The Clarkston Baptist Church, whose numbers had begun to drop away, renamed itself the Clarkston International Bible Church and began to hum again on Sundays. ‘I tell them “America is changing”,’ said the pastor Phil Kitchin, ‘”get over it.”’ The Clarkston police force took on a black man as chief of police and the relationships between the immigrant community and the police immediately improved after he insisted that all residents of Clarkston be treated with courtesy, respect and professionalism.

St. John quotes the work of a British academic called Stephen Vertovec who has written about the interaction between new inhabitants and old in towns that are affected by what he calls ‘super-diversity.’ In essence, his thesis is that re-categorisation of a town’s population is needed, not along simple racial lines, but by all the affiliations that people might have, whether that is to a love of sport, the arts or whatever. Gradually, these affiliations or enthusiasms will overlap and individuality rather than broad categorisation emerges. This book would seem to bare this analysis out, and would be helpfully placed in the library of every British town where mass immigration is translating into votes for the British National Party.

This is a marvellous story, clearly written and all the more moving for being written straight by a talented reporter. There are no fairy-tale endings, no neat tie-ups: the team doesn’t win the big tournament at the end of the book, players come and go and occasionally fall out with the coach and don’t return. The Fugees occasionally let themselves down; they win some, they lose some. Coach Mufleh, a saintly heroic presence for much of the book, also has an ego the size of Texas.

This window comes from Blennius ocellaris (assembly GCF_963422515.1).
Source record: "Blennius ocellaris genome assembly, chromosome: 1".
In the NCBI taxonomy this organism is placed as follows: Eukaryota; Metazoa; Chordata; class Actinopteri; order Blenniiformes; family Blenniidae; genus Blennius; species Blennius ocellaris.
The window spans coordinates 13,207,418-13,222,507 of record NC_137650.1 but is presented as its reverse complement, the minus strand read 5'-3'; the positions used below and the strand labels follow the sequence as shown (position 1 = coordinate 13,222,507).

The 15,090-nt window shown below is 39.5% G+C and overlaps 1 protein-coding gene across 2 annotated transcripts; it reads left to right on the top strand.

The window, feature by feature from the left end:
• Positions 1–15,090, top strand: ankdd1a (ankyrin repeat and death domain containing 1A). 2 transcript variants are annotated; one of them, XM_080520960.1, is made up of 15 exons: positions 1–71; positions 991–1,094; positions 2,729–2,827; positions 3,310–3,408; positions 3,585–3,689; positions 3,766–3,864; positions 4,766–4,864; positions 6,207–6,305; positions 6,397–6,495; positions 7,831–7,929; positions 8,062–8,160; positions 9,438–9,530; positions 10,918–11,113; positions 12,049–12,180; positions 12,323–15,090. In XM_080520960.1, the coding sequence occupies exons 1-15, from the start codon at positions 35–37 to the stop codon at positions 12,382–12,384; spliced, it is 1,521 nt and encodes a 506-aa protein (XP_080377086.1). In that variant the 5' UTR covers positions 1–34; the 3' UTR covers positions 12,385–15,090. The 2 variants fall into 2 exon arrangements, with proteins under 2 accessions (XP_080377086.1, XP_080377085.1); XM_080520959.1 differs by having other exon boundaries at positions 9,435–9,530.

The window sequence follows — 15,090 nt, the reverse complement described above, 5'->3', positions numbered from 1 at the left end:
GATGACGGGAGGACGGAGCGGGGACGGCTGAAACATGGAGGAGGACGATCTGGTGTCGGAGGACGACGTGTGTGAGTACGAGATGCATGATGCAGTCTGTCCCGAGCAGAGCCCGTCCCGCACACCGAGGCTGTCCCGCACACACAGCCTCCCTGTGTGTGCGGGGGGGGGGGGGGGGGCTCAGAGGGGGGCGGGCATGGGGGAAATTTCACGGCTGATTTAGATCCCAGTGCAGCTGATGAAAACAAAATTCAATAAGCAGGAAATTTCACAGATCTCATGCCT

Clarkston doesn’t become a beacon of racial tolerance overnight: in November 2008 a twenty-three year old Somali refugee was beaten to death during an innocent game of basketball. Equally, St. John tries hard to understand the difficulties faced by inhabitants of a town that has changed utterly. Mayor Swaney is not portrayed simply as a red-necked racist.

Despite this (and don’t hold your breath that Universal Studios, who have bought the rights won’t make a complex situation more Manichaean) it is clear that something remarkable has happened, is happening, and it is clear that sport has played its part in this. George Orwell was disparaging of sport’s ability to change things for the better, it being nothing more than ‘war minus the shooting,’ he wrote.

‘What makes people join a gang?’ coach Lumah asked the Fugees one day.  ‘Race,’ said one.  ‘Money,’ said another.  ‘Protection,’ said another.  ‘To be cool,’ said another. ‘To be men,’ said another. ‘So what makes a gang different from the Fugees?’ she asked. ‘They fight,’ ‘they shoot each other,’ were the replies.  Being ‘war minus the shooting’ is, and always has been, sport’s greatest justification: for once you take the shooting out of war, you no longer have war.